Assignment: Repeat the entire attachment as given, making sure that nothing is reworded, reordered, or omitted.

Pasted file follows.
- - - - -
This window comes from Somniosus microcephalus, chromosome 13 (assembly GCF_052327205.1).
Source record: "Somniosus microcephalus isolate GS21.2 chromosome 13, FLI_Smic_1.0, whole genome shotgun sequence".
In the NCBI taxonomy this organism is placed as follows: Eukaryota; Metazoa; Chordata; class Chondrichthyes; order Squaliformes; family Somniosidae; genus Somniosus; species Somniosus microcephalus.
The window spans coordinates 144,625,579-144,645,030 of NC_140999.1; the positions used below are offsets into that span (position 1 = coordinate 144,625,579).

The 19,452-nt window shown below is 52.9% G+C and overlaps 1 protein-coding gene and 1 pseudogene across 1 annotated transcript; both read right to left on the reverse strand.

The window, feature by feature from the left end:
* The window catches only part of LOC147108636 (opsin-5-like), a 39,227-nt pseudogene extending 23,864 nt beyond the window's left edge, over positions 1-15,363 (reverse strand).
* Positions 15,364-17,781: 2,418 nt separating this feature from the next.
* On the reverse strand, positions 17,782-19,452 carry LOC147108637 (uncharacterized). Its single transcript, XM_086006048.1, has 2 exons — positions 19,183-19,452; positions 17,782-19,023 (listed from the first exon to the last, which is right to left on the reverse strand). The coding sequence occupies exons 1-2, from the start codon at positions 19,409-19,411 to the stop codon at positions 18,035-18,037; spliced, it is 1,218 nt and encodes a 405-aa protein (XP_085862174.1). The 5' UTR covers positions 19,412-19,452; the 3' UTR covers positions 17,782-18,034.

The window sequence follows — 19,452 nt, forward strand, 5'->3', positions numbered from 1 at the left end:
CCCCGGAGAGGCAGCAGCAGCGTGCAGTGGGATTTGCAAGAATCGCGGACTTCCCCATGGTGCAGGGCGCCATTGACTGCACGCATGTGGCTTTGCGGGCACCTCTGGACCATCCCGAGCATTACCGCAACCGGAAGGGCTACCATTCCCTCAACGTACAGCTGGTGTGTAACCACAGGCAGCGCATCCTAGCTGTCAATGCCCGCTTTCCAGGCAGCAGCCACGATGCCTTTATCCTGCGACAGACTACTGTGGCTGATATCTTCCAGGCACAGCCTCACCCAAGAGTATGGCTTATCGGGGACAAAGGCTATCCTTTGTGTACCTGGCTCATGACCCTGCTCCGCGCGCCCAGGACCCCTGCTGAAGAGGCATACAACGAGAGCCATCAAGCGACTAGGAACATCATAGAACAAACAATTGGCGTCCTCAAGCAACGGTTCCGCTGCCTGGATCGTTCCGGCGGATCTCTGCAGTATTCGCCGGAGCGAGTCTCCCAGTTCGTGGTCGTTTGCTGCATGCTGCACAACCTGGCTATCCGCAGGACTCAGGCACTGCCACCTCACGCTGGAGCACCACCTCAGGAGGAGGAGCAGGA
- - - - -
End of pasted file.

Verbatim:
This window comes from Somniosus microcephalus, chromosome 13 (assembly GCF_052327205.1).
Source record: "Somniosus microcephalus isolate GS21.2 chromosome 13, FLI_Smic_1.0, whole genome shotgun sequence".
In the NCBI taxonomy this organism is placed as follows: Eukaryota; Metazoa; Chordata; class Chondrichthyes; order Squaliformes; family Somniosidae; genus Somniosus; species Somniosus microcephalus.
The window spans coordinates 144,625,579-144,645,030 of NC_140999.1; the positions used below are offsets into that span (position 1 = coordinate 144,625,579).

The 19,452-nt window shown below is 52.9% G+C and overlaps 1 protein-coding gene and 1 pseudogene across 1 annotated transcript; both read right to left on the reverse strand.

The window, feature by feature from the left end:
* The window catches only part of LOC147108636 (opsin-5-like), a 39,227-nt pseudogene extending 23,864 nt beyond the window's left edge, over positions 1-15,363 (reverse strand).
* Positions 15,364-17,781: 2,418 nt separating this feature from the next.
* On the reverse strand, positions 17,782-19,452 carry LOC147108637 (uncharacterized). Its single transcript, XM_086006048.1, has 2 exons — positions 19,183-19,452; positions 17,782-19,023 (listed from the first exon to the last, which is right to left on the reverse strand). The coding sequence occupies exons 1-2, from the start codon at positions 19,409-19,411 to the stop codon at positions 18,035-18,037; spliced, it is 1,218 nt and encodes a 405-aa protein (XP_085862174.1). The 5' UTR covers positions 19,412-19,452; the 3' UTR covers positions 17,782-18,034.

The window sequence follows — 19,452 nt, forward strand, 5'->3', positions numbered from 1 at the left end:
CCCCGGAGAGGCAGCAGCAGCGTGCAGTGGGATTTGCAAGAATCGCGGACTTCCCCATGGTGCAGGGCGCCATTGACTGCACGCATGTGGCTTTGCGGGCACCTCTGGACCATCCCGAGCATTACCGCAACCGGAAGGGCTACCATTCCCTCAACGTACAGCTGGTGTGTAACCACAGGCAGCGCATCCTAGCTGTCAATGCCCGCTTTCCAGGCAGCAGCCACGATGCCTTTATCCTGCGACAGACTACTGTGGCTGATATCTTCCAGGCACAGCCTCACCCAAGAGTATGGCTTATCGGGGACAAAGGCTATCCTTTGTGTACCTGGCTCATGACCCTGCTCCGCGCGCCCAGGACCCCTGCTGAAGAGGCATACAACGAGAGCCATCAAGCGACTAGGAACATCATAGAACAAACAATTGGCGTCCTCAAGCAACGGTTCCGCTGCCTGGATCGTTCCGGCGGATCTCTGCAGTATTCGCCGGAGCGAGTCTCCCAGTTCGTGGTCGTTTGCTGCATGCTGCACAACCTGGCTATCCGCAGGACTCAGGCACTGCCACCTCACGCTGGAGCACCACCTCAGGAGGAGGAGCAGGA